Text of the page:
Past Event On March 20, 2021

Bryan Stevenson

American Injustice

Bryan Stevenson

“My work with the poor and incarcerated has persuaded me that the opposite of poverty is not wealth; the opposite of poverty is justice.”

Bryan Stevenson

American Injustice

Virtual Program Date: March 20, 2021

Bryan Stevenson is one of America’s most visionary legal thinkers and social justice advocates. The founder of the Equal Justice Initiative and author of the bestselling memoir Just Mercy, Stevenson is a leader of the movement against mass incarceration in the U.S. In 2018, he spearheaded the opening of the Legacy Museum and the National Memorial for Peace and Justice in Montgomery, Alabama, the first national memorial to victims of white supremacy. Unflinchingly honest at the podium, Stevenson spoke about mercy, humanity, and making a difference.

“This program was right up there as one of the best, if not the best, Forum program I’ve ever attended. Stevenson is one of the most well-informed and powerful voices of our time on issues of social and racial justice, and his message was both compelling and particularly timely given the events in the US, and in Richmond in particular, over the past year.

He is one of the most renowned civil rights lawyers today, but it is his speaking and storytelling ability that made this program impactful. His message that ‘hope is our superpower against injustice’ could be a rallying call for a public discussion about how to solve many difficult and longstanding societal inequities.”

– Subscriber Comment


After graduating from Harvard Law School in 1985, Bryan Stevenson moved to the South, a region on the verge of a crisis: the states were speeding up executions, but many of the condemned lacked anyone to represent them. On a shoestring budget, he started the Equal Justice Initiative (EJI), a law practice dedicated to defending some of America’s most rejected and marginalized people. The cases he took on would change Stevenson’s life and transform his understanding of justice and mercy forever.

Today, Stevenson is one of the most acclaimed and respected lawyers in the nation. His memoir, Just Mercy, a New York Times bestseller since 2015, is the story of a young lawyer fighting on the frontlines of a country in thrall to extreme punishments and careless justice. It is an inspiring story of unbreakable humanity in the most desperate circumstances and a powerful indictment of our broken justice system and the twisted values that allow it to continue.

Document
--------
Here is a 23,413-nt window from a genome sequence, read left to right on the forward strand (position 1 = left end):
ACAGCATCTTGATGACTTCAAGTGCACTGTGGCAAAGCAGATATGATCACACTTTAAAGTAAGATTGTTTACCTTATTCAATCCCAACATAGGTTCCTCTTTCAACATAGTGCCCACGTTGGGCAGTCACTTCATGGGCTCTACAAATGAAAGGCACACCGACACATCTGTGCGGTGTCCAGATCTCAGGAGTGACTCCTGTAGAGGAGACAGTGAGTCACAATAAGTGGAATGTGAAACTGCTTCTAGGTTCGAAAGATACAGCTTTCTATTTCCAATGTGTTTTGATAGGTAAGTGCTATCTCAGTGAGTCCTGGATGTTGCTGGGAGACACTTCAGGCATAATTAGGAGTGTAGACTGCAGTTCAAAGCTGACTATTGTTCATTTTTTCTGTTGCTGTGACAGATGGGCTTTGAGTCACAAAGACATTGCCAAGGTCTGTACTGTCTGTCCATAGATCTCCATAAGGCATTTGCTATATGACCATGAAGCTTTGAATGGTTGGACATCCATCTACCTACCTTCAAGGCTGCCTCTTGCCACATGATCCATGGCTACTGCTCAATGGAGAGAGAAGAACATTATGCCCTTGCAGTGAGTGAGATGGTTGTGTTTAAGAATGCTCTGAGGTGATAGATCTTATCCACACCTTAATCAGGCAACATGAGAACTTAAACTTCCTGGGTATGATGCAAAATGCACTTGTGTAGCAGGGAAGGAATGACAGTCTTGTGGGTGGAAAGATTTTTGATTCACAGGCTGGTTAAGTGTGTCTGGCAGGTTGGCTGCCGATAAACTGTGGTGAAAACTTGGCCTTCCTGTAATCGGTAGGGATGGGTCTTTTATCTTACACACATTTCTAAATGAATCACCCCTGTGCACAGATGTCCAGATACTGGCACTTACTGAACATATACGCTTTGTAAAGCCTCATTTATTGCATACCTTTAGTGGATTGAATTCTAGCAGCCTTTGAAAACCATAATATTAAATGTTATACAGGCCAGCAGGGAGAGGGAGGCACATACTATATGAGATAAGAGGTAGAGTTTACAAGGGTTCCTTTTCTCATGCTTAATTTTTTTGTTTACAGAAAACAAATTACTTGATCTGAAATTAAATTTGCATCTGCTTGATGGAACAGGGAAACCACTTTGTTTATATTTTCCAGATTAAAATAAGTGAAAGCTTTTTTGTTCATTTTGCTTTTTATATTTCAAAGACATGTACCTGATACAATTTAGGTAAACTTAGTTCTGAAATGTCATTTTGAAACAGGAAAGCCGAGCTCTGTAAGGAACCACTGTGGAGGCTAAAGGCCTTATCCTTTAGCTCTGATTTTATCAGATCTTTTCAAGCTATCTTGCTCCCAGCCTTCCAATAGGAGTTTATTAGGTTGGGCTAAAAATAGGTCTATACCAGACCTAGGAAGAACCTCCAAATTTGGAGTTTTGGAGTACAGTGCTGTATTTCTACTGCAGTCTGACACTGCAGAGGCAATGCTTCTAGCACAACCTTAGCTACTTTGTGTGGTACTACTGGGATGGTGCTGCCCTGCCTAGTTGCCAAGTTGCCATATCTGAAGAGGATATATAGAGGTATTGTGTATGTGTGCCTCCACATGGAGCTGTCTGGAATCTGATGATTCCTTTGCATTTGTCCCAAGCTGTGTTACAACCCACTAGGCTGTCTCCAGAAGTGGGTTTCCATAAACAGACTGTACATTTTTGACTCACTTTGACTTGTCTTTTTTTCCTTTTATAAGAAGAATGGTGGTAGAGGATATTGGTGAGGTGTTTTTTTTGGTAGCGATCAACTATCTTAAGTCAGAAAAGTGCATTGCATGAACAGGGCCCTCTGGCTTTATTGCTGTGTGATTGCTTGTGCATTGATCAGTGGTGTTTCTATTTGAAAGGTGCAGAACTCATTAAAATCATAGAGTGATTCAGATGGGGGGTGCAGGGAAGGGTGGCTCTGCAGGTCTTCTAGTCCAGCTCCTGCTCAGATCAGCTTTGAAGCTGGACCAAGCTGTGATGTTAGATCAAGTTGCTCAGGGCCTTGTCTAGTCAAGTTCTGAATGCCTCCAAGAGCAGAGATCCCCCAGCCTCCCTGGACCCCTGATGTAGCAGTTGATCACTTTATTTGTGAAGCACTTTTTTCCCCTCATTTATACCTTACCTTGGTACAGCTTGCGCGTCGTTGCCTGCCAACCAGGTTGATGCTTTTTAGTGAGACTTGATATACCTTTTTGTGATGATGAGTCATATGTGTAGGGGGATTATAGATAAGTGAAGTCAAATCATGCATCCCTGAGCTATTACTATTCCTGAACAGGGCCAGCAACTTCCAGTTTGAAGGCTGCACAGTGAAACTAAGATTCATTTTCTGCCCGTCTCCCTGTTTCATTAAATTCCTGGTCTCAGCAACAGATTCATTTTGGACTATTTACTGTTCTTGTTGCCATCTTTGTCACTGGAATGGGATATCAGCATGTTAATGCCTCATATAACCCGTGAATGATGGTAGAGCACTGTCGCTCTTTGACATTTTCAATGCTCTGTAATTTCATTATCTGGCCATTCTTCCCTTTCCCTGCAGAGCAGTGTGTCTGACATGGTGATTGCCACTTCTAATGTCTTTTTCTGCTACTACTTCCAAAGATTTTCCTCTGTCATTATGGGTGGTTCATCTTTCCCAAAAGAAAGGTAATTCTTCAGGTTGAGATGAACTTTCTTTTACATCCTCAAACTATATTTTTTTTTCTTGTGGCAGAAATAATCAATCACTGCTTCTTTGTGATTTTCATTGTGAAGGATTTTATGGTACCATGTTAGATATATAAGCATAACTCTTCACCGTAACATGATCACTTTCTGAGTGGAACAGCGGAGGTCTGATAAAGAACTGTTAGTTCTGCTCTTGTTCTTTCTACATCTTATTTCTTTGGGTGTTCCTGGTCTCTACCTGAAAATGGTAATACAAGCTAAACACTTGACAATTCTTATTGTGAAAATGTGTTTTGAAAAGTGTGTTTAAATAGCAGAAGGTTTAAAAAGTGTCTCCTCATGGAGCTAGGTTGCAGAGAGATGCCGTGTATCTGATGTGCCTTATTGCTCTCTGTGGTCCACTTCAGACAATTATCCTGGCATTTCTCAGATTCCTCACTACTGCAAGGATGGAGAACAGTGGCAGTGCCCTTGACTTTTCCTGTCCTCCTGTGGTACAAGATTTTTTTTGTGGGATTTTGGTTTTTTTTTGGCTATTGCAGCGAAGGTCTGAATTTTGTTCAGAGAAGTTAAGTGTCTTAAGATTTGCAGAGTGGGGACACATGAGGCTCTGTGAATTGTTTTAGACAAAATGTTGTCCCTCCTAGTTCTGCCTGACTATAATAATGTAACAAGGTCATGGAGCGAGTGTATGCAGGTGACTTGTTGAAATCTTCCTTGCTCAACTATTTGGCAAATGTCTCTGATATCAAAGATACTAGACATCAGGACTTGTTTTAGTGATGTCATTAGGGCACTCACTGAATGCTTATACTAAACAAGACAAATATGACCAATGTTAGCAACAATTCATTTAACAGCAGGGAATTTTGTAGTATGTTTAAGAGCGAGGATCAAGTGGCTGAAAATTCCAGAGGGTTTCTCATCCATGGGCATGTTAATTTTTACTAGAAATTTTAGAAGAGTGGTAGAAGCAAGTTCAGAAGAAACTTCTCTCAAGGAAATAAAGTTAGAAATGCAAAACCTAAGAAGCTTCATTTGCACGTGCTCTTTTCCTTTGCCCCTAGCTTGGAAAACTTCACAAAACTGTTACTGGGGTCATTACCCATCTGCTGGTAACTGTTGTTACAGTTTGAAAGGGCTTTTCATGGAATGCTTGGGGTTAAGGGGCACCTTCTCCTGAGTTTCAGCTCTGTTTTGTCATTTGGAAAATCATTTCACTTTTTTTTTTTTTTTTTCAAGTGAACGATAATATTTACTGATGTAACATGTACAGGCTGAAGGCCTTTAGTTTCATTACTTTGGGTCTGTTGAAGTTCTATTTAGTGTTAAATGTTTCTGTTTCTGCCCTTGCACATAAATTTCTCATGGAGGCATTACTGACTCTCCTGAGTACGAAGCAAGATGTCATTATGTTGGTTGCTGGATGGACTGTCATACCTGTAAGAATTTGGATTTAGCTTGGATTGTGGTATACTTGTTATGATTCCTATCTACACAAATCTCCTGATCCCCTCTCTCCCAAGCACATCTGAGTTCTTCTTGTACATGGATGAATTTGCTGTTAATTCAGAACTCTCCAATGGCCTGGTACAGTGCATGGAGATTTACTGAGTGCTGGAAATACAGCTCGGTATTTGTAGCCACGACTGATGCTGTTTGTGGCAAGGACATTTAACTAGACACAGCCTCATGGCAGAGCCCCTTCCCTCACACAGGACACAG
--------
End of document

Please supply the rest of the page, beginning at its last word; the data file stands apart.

Nobel Peace Laureate Desmond Tutu (The Richmond Forum, 2000) has called Stevenson “America’s young Nelson Mandela.” Under his leadership, EJI has won major legal challenges eliminating excessive and unfair sentencing, exonerating innocent death row prisoners, confronting abuse of the incarcerated and the mentally ill, and aiding children prosecuted as adults. In 2012, Stevenson won a historic ruling in the U.S. Supreme Court banning mandatory life-without-parole sentences for all children 17 or younger. In 2016, the Supreme Court ruled that this decision had to be applied retroactively, potentially affecting the sentences of 2,300 people nationwide who had been sentenced to life while still children.

“Changing the way we police, prosecute, judge, and punish is the essence of criminal-justice reform.”

– Bryan Stevenson

In April 2018, the Equal Justice Initiative opened the Legacy Museum and National Memorial for Peace and Justice. Designed to show how our nation’s history of slavery, lynching, and discrimination set the stage for modern-day injustices such as mass incarceration and police brutality, the Legacy Museum serves as a center of public information and an overdue memorial to victims of racial violence. The EJI also released Segregation in America, a companion website that explores the lesser known narratives of dozens of national leaders who advocated for segregation and white supremacy. The website is meant to focus on the people who supported racial inequality to help define the challenges that still affect racial tensions today.

Stevenson is the recipient of numerous awards, including the MacArthur Foundation “Genius” Grant and the NAACP Image Award for Best Non-Fiction, and was named to the TIME 100 list of the most influential people in 2015. Stevenson is a tenured law professor at New York University School of Law. He was named in Fortune’s 2016 World’s Greatest Leaders list and served on President Obama’s task force on 21st-century policing. In 2018, he was asked by Starbucks to advise on the curriculum for its nationwide day of racial bias education.

Just Mercy was made into a major motion picture starring Michael B. Jordan and Jamie Foxx. The film was released in January 2020.

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